Tracking of information recorded on the conflict resolution sheets is aided by providing each sheet with certain identifiers, such as a unique, sequential, serial number. Use of unique, sequential, serial numbers facilitates identification of the sheets and makes them easy to trace. A blank space located beneath the serial number is used to record the serial number of the opponent's conflict resolution sheet. Means for recording the turn for which a game sheet is being used further assists with identification and tracing of the sheets. These features are especially useful when sheets of one player are distinguished from another during tournament play involving numerous participants. The record provided by the sheet identifiers discussed hereinabove can be used by tournament judges evaluating player performance.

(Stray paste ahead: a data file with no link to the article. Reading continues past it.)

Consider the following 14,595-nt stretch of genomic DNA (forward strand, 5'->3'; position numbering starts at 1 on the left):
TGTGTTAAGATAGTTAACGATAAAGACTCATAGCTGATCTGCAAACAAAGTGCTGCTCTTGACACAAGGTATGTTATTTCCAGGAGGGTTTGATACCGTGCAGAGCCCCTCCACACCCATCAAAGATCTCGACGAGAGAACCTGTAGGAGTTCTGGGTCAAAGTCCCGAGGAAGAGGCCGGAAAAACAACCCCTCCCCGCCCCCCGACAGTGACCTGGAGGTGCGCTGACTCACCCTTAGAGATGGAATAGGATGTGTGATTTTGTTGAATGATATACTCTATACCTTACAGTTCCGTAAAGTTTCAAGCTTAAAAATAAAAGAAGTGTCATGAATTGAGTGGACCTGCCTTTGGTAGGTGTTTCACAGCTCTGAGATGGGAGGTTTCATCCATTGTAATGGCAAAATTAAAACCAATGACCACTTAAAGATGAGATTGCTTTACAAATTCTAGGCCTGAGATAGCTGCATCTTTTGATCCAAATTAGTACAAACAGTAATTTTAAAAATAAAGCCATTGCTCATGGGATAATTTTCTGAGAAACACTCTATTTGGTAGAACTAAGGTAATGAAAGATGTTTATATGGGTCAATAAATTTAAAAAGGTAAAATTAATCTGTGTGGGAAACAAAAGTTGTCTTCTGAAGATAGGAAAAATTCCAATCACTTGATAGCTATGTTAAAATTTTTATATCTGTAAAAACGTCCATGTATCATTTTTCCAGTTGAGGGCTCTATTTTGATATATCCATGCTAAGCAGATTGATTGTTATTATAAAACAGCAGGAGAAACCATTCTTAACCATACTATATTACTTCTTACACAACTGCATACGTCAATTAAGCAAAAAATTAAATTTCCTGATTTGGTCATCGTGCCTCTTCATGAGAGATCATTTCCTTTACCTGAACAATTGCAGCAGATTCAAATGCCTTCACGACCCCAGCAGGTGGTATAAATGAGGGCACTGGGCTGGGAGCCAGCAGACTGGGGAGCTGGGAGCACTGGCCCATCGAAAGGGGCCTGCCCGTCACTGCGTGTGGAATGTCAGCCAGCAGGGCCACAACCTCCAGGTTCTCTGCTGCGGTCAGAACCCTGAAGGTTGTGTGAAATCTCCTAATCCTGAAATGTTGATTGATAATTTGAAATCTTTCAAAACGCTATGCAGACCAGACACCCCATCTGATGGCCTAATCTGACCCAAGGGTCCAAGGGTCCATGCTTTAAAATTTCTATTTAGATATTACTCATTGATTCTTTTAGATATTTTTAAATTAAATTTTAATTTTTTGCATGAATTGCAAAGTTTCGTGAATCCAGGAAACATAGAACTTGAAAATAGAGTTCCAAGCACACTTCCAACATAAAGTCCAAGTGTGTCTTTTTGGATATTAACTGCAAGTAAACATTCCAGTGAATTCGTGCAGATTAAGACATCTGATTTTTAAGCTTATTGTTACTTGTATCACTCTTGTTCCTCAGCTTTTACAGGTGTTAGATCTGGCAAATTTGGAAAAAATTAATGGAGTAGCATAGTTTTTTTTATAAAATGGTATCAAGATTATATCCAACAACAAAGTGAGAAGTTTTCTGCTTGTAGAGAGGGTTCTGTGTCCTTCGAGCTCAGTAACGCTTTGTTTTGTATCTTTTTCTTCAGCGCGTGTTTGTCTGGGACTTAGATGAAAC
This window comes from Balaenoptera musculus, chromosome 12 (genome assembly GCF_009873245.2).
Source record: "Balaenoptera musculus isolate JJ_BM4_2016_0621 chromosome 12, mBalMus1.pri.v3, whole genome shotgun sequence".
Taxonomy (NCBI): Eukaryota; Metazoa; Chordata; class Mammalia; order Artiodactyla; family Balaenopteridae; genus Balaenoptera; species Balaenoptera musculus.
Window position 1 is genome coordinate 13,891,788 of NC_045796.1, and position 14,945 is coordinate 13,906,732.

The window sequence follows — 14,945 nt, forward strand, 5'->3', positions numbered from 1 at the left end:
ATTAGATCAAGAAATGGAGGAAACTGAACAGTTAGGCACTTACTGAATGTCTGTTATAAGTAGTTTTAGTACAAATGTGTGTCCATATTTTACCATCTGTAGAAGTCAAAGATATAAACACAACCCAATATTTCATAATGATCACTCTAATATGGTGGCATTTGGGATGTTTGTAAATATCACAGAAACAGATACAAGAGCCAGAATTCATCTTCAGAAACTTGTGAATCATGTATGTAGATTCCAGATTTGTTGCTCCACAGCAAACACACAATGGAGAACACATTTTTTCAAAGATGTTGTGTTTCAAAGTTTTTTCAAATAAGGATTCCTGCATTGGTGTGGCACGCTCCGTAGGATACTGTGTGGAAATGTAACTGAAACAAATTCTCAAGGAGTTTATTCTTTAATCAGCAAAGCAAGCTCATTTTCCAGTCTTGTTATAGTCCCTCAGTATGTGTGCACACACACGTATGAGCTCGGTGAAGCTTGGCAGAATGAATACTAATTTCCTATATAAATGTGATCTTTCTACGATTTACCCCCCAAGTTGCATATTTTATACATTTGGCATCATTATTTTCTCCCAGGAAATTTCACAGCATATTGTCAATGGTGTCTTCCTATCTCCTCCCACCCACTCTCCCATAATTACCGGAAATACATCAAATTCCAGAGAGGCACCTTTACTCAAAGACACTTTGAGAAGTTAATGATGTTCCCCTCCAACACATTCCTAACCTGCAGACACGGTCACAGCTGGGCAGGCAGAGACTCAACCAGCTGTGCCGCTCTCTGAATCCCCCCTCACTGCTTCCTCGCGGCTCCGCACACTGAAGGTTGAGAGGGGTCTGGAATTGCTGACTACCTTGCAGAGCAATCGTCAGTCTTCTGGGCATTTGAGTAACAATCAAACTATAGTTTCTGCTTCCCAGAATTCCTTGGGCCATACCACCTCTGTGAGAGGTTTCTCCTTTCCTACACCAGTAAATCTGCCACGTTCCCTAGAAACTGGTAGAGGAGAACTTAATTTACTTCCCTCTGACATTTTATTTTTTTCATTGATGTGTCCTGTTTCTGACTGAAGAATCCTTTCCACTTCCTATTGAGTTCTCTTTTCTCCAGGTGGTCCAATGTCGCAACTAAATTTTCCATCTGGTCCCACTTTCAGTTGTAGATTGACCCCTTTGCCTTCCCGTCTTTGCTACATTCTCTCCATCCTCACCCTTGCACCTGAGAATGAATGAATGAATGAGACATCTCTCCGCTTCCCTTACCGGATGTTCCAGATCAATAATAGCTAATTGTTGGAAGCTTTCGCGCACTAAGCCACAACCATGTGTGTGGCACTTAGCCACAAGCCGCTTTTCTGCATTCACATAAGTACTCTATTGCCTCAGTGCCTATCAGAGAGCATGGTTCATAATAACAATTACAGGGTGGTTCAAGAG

In yet another aspect of the invention, a polar coordinate graph is placed within the General Movement Phase section of each conflict resolution sheet. The General Movement Phase comprises a procedure that enables two opposing players to move their game pieces in the game space at substantially the same time. A player marks the polar coordinate graph to depict the direction and distance of movement for a specific figure, character or unit. The center of the graph defines the current position of the figure, character or unit. A vector pointing towards the top of the sheet defines the northern direction, or the direction that a specific figure, character or unit is then facing. In certain game formats, the directions of the north, south, east and west coordinates are critical. The right side of the graph defines the easterly direction, or the right side of the figure, character, or unit. A line or vector is drawn away from the center of the graph. The length of this line is related to a movement allowance, which is provided by the source game manufacturer. A ratio between the percentage of the movement allowance and the percentage of the total radius covered by the vector is then established by (i) the players themselves, (ii) the manufacturer of the source game, or (iii) the game master. If, for example, the polar coordinate graph contains ten concentric circles, then each circle that the vector passes through could represent 10% of the movement allowance allocated for a game piece. Even though a drawn vector describes a straight line, the actual path of a game piece can be entirely different. A direct path may not be available due to the presence of an impassible obstacle placed directly in the vector's path. In accordance with the rules of a source game, the game piece maybe required to take a circuitous rout to reach the intended destination. In certain cases, a game piece might expend all of its movement allowance without reaching the location in the game space the vector is pointing to. Inasmuch as the location has been memorialized on the graph, the players are required to move their game pieces as close to the location as possible. With this rule in effect, both players can move the game pieces at substantially the same time without becoming concerned about their opponent changing his mind during the physical moving process. It follows that an additional element of uncertainty is added which is independent of and requires no reliance on random number generation to provide it. The procedure is clarified by placing a legend on a sheet that contains numbers with blank spaces next to them. Providing blank spaces enables the players to set forth a brief written description of the specific terrain features extant in the game space and within the vicinity of movement of a game piece. Once these numbers are defined, the player writes them on the polar coordinate graph. Vectors are then drawn relative to the memorialized landmark numbers to aid in specifying the exact location to which the figure, character or unit will move.